Do I need to explain “what does DEFICIT stand for”? Well deficit arise when your expenditures are higher than your earnings. Now if you relate the same formula to the activities of Govt then it will be easy for you to know what a Fiscal Deficit all about.

Fiscal deficit is essentially the difference between what the government spends and what it earns, that means the total expenditures exceed the revenue that it generates from various sources. This is a simple terms shows how much of the expenses are actually generated by the revenue that the government is able to raise through different sources like taxes and even non tax efforts. Government’s income includes the taxes, duties, sales of shares in the public sector companies, auction of public resources like spectrum, coal blocks, etc. The expenses include salaries for public sector employees, pension for retired employees, national security, subsidy for fuel and fertilizers, etc. These are only the sample where the actual list is really huge.

A sharp rise in expenditure or a slowdown in tax or duties collections or even both these events can lead to a rise in the fiscal deficit for the country. The fiscal deficit also expressed as a percentage of GDP or Gross Domestic Product. Such deficits actually give the signal to the government about the total borrowing requirements.

Does this Fiscal Deficit different from Revenue Deficit?

In simple word, a mismatch in the expected revenue and expenditure can result in Revenue Deficit. Revenue deficit arises when the government’s actual net receipts is lower than the projected receipts. On the contrary, if the actual receipts are higher than expected one, it is termed as revenue surplus.

Fiscal Deficit vs Revenue Deficit

A revenue deficit does not mean actual loss of revenue. Let’s take an example to understand it better; suppose a company had projected expenses of Rs. 1,00,000 and projected revenues of Rs. 1,50,000. If its actual expense increases to Rs. 1,25,000 and its actual revenue remain same as expected i.e Rs. 1,50,000, then it will have a revenue deficit of Rs. 25,000. In other words, its net revenue would be Rs. 25,000 less than projected.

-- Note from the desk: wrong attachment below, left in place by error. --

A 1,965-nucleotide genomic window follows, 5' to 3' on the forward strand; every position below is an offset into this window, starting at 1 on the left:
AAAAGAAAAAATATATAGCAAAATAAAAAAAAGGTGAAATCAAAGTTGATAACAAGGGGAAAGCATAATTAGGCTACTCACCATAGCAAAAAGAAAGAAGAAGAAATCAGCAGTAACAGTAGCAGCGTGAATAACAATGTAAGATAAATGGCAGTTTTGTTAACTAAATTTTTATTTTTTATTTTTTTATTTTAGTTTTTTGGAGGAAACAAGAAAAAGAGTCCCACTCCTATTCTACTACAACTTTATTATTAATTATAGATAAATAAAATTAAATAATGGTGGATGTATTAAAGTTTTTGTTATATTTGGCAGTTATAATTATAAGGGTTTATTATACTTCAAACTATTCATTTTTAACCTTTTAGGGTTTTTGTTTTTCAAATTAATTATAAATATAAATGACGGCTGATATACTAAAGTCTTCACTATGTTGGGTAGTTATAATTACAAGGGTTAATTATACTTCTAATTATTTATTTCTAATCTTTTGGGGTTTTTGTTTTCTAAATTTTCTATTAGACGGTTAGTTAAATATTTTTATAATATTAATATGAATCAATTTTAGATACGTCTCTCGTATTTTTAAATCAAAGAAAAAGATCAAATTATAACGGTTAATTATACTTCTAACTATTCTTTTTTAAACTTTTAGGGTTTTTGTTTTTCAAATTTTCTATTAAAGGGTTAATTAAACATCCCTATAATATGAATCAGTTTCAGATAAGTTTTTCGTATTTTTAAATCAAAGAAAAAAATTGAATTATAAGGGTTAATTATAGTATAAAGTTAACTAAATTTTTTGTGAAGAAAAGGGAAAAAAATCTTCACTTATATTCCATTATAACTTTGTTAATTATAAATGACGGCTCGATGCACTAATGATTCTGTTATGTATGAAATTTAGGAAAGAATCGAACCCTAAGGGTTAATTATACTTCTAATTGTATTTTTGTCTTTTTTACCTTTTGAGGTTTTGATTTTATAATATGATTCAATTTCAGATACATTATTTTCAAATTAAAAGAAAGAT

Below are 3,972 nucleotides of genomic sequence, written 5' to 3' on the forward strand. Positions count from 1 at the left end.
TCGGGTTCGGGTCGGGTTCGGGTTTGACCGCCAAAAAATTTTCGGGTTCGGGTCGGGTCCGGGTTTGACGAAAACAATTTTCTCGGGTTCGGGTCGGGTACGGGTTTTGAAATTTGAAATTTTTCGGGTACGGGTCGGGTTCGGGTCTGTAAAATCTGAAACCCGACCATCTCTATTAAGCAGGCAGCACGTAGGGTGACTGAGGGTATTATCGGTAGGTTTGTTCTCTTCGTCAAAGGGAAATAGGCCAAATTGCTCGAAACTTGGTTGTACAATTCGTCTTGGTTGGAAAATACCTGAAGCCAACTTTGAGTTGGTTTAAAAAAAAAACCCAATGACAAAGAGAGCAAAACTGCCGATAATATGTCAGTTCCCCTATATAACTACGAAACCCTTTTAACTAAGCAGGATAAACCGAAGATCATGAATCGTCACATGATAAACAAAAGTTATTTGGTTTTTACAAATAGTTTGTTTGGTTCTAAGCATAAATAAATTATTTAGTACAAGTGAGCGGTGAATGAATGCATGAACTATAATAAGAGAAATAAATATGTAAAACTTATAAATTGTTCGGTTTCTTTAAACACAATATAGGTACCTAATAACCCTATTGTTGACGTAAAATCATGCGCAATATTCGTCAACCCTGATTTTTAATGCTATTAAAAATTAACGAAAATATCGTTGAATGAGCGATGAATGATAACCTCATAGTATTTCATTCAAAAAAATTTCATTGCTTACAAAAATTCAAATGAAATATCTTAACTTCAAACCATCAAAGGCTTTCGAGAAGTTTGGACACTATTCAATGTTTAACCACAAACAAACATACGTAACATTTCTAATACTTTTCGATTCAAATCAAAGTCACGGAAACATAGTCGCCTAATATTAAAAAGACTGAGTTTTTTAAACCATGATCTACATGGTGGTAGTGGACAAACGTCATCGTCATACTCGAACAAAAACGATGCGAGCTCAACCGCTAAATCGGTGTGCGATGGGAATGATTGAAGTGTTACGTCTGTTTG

Now if you relate this to the countries revenue and expenditures i.e. country expects a revenue receipt of Rs 1,50,000 and expenditure worth Rs 1.00,000, it can result in net revenue of Rs. 50,000. But the actual revenue becomes Rs 1,50,000 where expenditure increased to Rs. 1,25,000. This translates into net revenue of Rs 25,000, which is Rs 25,000 lesser than the budgeted net revenue and this called as Revenue Deficit. Where a fiscal deficit talks about the negative figures of earning/revenue as expenditures become higher than earnings.

What is Fiscal Deficit & how does it different from Revenue Deficit?

8 thoughts on “What is Fiscal Deficit & how does it different from Revenue Deficit?

    • September 20, 2013 at 10:24 PM
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      Thank you Vinod!

      Reply
  • September 20, 2013 at 7:25 PM
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    very well explained thank you..

    Reply
    • September 20, 2013 at 10:32 PM
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      Thank you MNS!

      Reply
  • October 18, 2013 at 10:34 PM
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    Thanks for the post very helpful

    Reply
    • October 19, 2013 at 1:08 AM
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      You are most welcome Dinesh.

      Reply
  • July 31, 2014 at 2:57 PM
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    Can Fiscal deficit be lower than Revenue deficit ???

    Reply
    • July 31, 2014 at 4:29 PM
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      Hi Nischal,

      Yes! It can be.

      Reply

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